In a shade structure such as illustrated by Fig. 4, wherein the web carries no adhesive coating, it may be desirable to employ a shade roller such as is disclosed in Fig. '7, wherein a narrow longitudinal strip 3! of adhesive is furnished upon the roller itself. As will readily be evident, the roller of Fig. 7 may be inserted into a shade hem or loop of the Fig. 4 type, after first moistening the soluble adhesive area 31 of the roller, thereby rendering it unnecessary to use tacks or other fasteners 2'! for establishing a fixed relationship of the roller to the shade hem or loop.
With reference now to Fig. 5, the web l2 has its upper end turned upon itself, and secured by means of a line of stitching or the like 32 to provide a hem or loop 33, in substantially the same manner as heretofore explained. Along the length of the hem or loop, a series of perforations 34 are formed, so that a portion of the roller will be exposed after the roller has been inserted into the hem or loop. After insertion of the roller, an adhesive patch 35 is applied to the web. over and about each of the apertures 3 1, so that the patch will stick to the surface of the roller Where it is exposed, while at the same time fastening itself to the shade material along the margins of each aperture. Application of the patch as explained, will effectively anchor the shade material to the roller, so that relative movement between the roller and the hem will not occur. In the preferred form of this modification, the apertures 34 will be formed in the hem with the major axes thereof disposed circumferentially about the roller, thereby to furnish the greatest possible anchorage for the roller. At the extreme right of Fig. 5, the aperture is disposed with its major axis extended lengthwise of the roller, so that this arrangement is possible also. When the shade of Fig. 5 is constructed of strong sheet material, the adhesive patch may be of the kind wherein the adhesive element thereof is non-drying, and in that case it will be possible to repeatedly apply and remove the adhesive patches whenever it becomes necessary to launder the shade material. However, when the shade material is of inexpensive paper, it may be preferable to apply less expensive adhesive patches formed from gummed paper or the like. In either event, the structure shown in Fig. 5 furnishes an ac curate, convenient and inexpensive way of applying replacement shades to existing rollers.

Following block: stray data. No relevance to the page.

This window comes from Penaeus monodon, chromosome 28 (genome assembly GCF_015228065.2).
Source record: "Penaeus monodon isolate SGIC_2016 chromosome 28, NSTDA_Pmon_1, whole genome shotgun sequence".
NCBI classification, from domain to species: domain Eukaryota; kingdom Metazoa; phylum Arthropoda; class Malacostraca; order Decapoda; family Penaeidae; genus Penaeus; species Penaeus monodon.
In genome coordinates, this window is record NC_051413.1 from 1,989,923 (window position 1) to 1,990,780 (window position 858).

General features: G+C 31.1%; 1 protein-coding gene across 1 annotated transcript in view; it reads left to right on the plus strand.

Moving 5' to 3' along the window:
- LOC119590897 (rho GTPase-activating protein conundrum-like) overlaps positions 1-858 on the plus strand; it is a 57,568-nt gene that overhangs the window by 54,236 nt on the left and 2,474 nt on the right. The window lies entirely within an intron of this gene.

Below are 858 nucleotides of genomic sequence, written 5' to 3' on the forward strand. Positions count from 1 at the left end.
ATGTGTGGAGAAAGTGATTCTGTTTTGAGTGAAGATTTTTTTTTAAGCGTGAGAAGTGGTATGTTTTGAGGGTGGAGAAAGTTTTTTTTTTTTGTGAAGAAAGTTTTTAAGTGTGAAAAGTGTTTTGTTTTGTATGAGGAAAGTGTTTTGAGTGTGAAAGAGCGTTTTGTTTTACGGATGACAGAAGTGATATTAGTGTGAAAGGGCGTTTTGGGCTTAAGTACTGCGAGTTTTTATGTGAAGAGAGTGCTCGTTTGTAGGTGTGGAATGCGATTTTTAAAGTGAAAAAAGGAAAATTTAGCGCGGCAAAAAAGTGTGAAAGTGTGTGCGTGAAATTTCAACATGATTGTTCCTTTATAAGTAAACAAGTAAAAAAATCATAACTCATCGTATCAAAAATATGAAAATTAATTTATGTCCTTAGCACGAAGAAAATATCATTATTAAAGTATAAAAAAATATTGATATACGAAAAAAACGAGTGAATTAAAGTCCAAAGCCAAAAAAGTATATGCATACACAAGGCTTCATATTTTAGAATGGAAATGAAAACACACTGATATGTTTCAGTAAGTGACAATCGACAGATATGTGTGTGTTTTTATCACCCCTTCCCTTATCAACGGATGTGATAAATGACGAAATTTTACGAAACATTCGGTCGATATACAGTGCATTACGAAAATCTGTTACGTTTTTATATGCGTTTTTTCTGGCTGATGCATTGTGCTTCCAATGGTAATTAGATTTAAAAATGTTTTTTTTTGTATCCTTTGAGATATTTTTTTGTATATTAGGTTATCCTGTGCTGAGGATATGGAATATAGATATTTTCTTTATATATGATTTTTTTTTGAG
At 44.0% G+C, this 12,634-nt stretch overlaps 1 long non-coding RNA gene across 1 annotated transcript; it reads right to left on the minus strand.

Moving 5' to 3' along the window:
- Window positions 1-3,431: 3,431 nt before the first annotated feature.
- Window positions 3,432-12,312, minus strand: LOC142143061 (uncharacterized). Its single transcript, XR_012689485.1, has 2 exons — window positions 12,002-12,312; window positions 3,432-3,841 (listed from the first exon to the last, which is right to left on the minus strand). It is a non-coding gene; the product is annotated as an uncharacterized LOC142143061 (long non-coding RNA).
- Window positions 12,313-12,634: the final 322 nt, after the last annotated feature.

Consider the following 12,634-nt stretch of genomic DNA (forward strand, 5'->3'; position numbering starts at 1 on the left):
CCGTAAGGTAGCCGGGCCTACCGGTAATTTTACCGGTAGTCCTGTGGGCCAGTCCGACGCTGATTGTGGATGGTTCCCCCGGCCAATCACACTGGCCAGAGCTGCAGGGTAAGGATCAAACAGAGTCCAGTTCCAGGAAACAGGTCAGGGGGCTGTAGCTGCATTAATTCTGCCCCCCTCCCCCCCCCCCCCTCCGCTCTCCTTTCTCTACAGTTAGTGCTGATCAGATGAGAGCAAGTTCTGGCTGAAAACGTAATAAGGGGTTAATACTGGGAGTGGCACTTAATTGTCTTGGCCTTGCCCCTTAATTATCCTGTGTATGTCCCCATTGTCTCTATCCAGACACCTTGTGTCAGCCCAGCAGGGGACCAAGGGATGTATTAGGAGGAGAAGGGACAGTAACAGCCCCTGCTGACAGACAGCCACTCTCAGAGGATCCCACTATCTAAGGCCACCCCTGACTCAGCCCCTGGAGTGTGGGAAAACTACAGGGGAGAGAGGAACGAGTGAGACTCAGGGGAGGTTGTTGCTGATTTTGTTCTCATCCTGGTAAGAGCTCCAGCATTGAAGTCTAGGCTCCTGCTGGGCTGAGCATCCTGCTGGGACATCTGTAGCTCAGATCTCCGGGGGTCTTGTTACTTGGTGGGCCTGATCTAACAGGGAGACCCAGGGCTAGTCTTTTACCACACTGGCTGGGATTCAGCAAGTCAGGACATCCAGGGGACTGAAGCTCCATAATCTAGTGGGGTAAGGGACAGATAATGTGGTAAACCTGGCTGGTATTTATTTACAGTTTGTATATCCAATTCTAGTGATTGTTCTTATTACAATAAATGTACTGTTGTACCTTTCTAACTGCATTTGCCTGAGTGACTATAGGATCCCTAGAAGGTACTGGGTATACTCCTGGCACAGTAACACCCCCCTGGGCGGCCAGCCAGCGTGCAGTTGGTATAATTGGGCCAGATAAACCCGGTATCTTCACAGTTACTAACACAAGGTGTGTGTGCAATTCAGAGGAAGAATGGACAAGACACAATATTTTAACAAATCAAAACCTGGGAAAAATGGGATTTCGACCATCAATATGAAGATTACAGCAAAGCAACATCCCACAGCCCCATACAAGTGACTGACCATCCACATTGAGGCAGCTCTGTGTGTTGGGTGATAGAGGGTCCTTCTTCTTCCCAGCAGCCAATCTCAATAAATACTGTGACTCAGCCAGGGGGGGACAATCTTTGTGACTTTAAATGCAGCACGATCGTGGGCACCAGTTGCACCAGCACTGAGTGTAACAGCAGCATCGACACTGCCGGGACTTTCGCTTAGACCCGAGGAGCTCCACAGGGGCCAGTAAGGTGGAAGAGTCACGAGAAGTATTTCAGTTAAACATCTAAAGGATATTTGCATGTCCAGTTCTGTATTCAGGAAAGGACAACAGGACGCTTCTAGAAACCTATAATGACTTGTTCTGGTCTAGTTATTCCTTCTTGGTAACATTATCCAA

The structure of Fig. 6 is a variation of that disclosed in Fig. 5, but it includes the punching of apertures 36 in the material forming the hem, although in this variation a flap 31 is permitted to remain along one longitudinal edge 38 of the aperture. The flap, after insertion of the roller into the hem, may be adhesively fixed to the area 39 of the roller where exposed through the hem aperture. The drawing figure indicates at 60 a suitable adhesive on the flap, to be pressed against the roller area 39 subsequently to positioning the roller within the web. The adhesive coating may be applied to the web by the purchaser, or it may be applied at the shade factory in the form of a soluble gum or the like, to be moistened by the purchaser at the time of placing the shade upon the roller.
In each of Figs. 5 and 6, the various apertures may be formed of any desired contour, including circular and ovate shapes as well as angular shapes of various designs. In Fig. 6, as well as in Fig. 5, the adhesive flap may be repeatedly applied to or removed from the roller provided that the shade material is of such qua].- ity and character as to withstand the repeated manipulations. As in all other forms of the invention, the rows of stitching indicated at 32 in Figs. 5 and 6 may be replaced by suitable clips or clamps, or an adhesive connection.
It is important to note that the shade structures of Figs. 2, 3, and 6 may be constructed of a material which is water pervious, especially at the hem or loop, so that fixation of the shade to a roller may be achieved by first inserting the roller into the hem or loop, and thereafter applying Water or other solvent to the outer surface of the hem or loop material, the water or solvent thereby acting to penetrate the shade material for rendering the interiorly disposed adhesive sufliciently tacky to effect a bond with the roller. This is an improvement which greatly facilitates and simplifies the application of a replacement shade to a shade roller.